The National Weather Service has issued another Winter Storm Warning for the Charlottesville area as a quick-hitting winter storm is forecast to hit the Mid-Atlantic region from midnight to noon on Sunday.
The warning indicates that four to six inches of heavy snow will be possible, forecasting the peak of the storm to occur between 5 a.m. and 9 a.m. when “visibility may be reduced to a quarter mile and snowfall rates could reach one inch per hour.”
A Winter Storm Warning is issued when a significant combination of winter weather is ongoing or imminent.
With snow expected to be heavy and mostly fall overnight, it is likely that road conditions on Sunday will be difficult.
In a statement, the Virginia Department of Transportation urged motorists to make preparations for the storm, predicting slick conditions on Sunday and a potential refreeze on Sunday night.
“Crews will work around the clock to clear roads, beginning with interstates and primary highways, then shifting to secondary roads and neighborhoods once the main roads are passable,” the statement said.
University Emergency Management advised its readers to plan around the snow and monitor the local forecast in a tweet Saturday.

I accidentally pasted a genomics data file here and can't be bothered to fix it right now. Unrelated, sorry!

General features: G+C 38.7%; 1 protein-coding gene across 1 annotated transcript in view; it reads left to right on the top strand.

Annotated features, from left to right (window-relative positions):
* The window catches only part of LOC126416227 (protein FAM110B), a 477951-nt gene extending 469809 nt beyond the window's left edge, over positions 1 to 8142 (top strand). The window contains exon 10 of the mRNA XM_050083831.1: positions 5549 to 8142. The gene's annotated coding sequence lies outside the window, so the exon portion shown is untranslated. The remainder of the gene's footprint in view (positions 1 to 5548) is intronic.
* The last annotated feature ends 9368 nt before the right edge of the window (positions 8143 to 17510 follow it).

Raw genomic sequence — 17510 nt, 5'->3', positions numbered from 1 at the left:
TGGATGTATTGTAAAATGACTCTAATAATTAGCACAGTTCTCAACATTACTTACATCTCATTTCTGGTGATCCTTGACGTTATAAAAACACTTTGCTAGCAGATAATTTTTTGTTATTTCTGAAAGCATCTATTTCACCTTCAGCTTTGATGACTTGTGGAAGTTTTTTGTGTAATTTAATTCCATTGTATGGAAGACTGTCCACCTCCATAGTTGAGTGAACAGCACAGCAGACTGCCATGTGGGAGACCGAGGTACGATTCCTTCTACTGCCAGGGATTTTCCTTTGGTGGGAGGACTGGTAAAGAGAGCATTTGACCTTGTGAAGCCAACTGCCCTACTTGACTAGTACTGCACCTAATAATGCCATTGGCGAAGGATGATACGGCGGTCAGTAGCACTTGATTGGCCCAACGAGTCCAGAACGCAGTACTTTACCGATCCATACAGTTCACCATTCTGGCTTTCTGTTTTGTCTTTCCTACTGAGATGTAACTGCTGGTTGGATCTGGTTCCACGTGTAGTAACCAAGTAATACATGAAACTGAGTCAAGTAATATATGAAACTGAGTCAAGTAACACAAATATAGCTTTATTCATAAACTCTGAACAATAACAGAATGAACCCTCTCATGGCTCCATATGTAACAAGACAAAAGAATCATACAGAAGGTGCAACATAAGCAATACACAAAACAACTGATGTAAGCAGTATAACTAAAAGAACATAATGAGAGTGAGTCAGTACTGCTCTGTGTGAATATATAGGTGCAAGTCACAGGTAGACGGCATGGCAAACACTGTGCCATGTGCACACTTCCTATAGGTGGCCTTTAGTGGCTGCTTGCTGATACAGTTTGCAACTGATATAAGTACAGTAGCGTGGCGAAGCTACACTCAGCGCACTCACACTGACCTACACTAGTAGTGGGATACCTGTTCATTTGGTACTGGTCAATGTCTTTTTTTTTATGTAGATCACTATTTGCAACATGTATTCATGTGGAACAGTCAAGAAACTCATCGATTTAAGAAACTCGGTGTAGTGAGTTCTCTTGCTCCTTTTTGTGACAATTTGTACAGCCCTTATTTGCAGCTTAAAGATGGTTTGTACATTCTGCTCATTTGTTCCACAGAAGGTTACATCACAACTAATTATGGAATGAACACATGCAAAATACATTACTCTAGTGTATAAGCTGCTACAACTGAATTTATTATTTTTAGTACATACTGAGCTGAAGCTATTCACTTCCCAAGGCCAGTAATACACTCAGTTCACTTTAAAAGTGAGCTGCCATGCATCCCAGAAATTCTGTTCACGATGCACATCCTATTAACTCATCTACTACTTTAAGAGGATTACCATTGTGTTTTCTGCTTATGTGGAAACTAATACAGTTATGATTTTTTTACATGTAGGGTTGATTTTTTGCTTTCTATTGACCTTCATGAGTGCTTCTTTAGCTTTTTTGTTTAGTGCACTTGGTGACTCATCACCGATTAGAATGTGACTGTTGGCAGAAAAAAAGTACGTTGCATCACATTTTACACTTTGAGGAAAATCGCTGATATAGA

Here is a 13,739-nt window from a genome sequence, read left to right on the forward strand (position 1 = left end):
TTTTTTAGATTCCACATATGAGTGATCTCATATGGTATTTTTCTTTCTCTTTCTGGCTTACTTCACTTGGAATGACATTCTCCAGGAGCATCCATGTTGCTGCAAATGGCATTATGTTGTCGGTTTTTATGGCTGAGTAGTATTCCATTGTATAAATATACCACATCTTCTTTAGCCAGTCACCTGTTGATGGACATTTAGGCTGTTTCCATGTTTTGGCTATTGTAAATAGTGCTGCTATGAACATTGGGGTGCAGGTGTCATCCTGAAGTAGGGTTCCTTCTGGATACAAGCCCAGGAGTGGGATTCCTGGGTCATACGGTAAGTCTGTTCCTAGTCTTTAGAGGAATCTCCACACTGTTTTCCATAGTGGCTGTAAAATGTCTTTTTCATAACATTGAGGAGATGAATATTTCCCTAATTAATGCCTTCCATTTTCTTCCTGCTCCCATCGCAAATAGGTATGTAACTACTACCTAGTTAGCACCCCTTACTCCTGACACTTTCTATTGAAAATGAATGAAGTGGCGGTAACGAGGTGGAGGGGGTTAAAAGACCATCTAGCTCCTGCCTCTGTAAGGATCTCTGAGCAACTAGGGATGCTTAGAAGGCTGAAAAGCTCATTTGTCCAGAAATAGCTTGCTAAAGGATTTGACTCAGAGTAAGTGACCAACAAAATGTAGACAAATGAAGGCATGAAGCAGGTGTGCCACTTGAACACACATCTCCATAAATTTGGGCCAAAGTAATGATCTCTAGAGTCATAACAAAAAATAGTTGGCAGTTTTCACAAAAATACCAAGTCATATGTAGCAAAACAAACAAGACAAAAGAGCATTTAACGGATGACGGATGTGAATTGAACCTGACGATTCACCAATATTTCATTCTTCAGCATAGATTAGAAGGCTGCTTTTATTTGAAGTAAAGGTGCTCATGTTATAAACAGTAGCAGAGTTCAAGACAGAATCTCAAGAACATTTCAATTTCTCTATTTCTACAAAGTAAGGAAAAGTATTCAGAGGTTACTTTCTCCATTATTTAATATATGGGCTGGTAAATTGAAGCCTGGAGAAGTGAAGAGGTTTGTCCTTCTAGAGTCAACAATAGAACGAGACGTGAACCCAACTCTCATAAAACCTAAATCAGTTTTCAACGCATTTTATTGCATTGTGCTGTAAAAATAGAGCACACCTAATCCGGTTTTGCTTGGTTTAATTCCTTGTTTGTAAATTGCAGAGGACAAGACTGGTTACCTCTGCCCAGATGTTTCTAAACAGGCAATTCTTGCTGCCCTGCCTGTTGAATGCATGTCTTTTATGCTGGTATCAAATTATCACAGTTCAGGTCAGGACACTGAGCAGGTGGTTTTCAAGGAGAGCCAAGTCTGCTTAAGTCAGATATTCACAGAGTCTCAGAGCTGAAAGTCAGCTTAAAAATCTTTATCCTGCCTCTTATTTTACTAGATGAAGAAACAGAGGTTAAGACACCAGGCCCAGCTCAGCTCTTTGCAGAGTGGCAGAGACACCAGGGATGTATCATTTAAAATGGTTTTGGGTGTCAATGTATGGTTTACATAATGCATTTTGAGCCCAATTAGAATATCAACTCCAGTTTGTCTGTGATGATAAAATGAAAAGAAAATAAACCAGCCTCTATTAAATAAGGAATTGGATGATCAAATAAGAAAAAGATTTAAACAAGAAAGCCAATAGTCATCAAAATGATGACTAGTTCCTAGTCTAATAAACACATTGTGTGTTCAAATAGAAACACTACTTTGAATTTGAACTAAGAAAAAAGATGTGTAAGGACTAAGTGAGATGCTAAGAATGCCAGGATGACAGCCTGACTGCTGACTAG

Last weekend, a coastal storm that dropped four to six inches of snow in the Charlottesville area went on to hit parts of the Northeast hard, including areas that measured more than 30 inches of snow in New Jersey.
The snowfall successfully broke a near-historic snowfall drought in Charlottesville, as McCormick Observatory recorded 4.2 inches — putting the end to a 387-day streak of having less than one inch of snow reported there.
Many students enjoyed the Jan. 31 snowfall, building snowmen, sledding and having snowball fights across Grounds. Even University President Jim Ryan got in on the fun, creating a snow sculpture contest.
Any changes to the University’s operating status due to the upcoming snow event will be posted on the @UVA_EM Twitter account and on the Academic Operations Status Board.